- Omissions or errors caused by the owner
Critical and non-critical delays
When handling this type of delay, you need to identify non-critical activities and their float. A float is the number of days a construction project can be delayed without affecting the entire project. Floats mainly apply when dealing with non-critical activities. However, critical activities have zero floats because they are required for the project to continue.
Compensable and non-compensable delays
Another critical thing to find out is whether the delay is compensable or not. A compensable delay is when the contractor owes the client money because of their fault. If the delay was not a result of the contractor, then it is a non-compensable delay. Such terms should be well articulated in the contract to avoid disputes.
Another important delay that you need to analyze is concurrent delays. This analysis will help you determine how many days you are behind schedule, as it will come in handy when creating a recovery plan.
Once we have identified and categorized the delay, it is now time to develop a new completion schedule. There are several methods that you can use to create a new plan. The most popular method is the critical path method.
Critical path method
A critical path is used to create construction schedules. For this method to be successful, specific components need to be identified, such as the delayed tasks, dependencies of these tasks, and the estimated duration for each activity. To create a recovery plan, the scheduler must adhere to the following steps:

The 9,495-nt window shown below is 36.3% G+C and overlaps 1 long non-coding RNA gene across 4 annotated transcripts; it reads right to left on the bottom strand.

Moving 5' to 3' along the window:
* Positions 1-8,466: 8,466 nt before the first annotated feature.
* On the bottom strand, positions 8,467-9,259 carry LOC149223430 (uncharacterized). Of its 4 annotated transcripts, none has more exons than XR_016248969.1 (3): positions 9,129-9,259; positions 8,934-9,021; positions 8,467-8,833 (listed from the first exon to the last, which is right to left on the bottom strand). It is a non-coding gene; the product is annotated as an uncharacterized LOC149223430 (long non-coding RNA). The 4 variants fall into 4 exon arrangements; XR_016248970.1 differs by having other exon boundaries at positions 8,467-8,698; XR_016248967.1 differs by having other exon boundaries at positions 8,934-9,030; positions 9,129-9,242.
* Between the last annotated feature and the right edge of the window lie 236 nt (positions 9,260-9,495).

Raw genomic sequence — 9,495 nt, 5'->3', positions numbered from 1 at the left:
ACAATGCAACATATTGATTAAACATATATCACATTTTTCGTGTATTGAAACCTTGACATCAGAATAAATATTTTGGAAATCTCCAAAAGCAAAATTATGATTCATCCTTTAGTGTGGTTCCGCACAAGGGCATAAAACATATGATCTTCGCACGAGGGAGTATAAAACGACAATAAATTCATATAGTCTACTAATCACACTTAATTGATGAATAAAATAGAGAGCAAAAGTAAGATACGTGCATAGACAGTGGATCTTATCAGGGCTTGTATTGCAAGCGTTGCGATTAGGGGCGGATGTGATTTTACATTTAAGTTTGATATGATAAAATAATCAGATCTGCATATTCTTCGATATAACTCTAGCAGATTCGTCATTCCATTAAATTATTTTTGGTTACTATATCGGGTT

- Identify delayed activities
- Assign a time frame for each activity
- Rank the activities in a chronological order
Delay analysis methods
Several methods can be used to analyze delay. One of these is the “planned vs built method.” It is a simplistic view of analyzing delays with some errors. For example, the analyst does not identify the cause of the delay or determine the impact of concurrent delays. As a result, the plan tends to have inconsistencies that might affect your recovery plan.
Another method is the “Impact as a planned method.” Here, excusable delays are listed and the extended duration of the project is added to the excusable. The analyst will find the difference between the new and planned completion dates. The difference is the number of days the client owes the contractor to finish the project.
This method also has some errors. For instance:
- It does not factor in a logical way of completing the project
- It does not factor in concurrent excusable delays
- It does not account for inexcusable delays
You can also use the window analysis method instead of the planned method. The analyst will identify the delay based on the original work schedule. The schedule is then divided into windows and assigned tasks and duration. The main problem with this model is that the entire plan would be jeopardized if the original program were erroneous.
There are many analyzing methods you can use. However, an AI-based simulation platform is better because it will scientifically identify risks which will help save costs and time.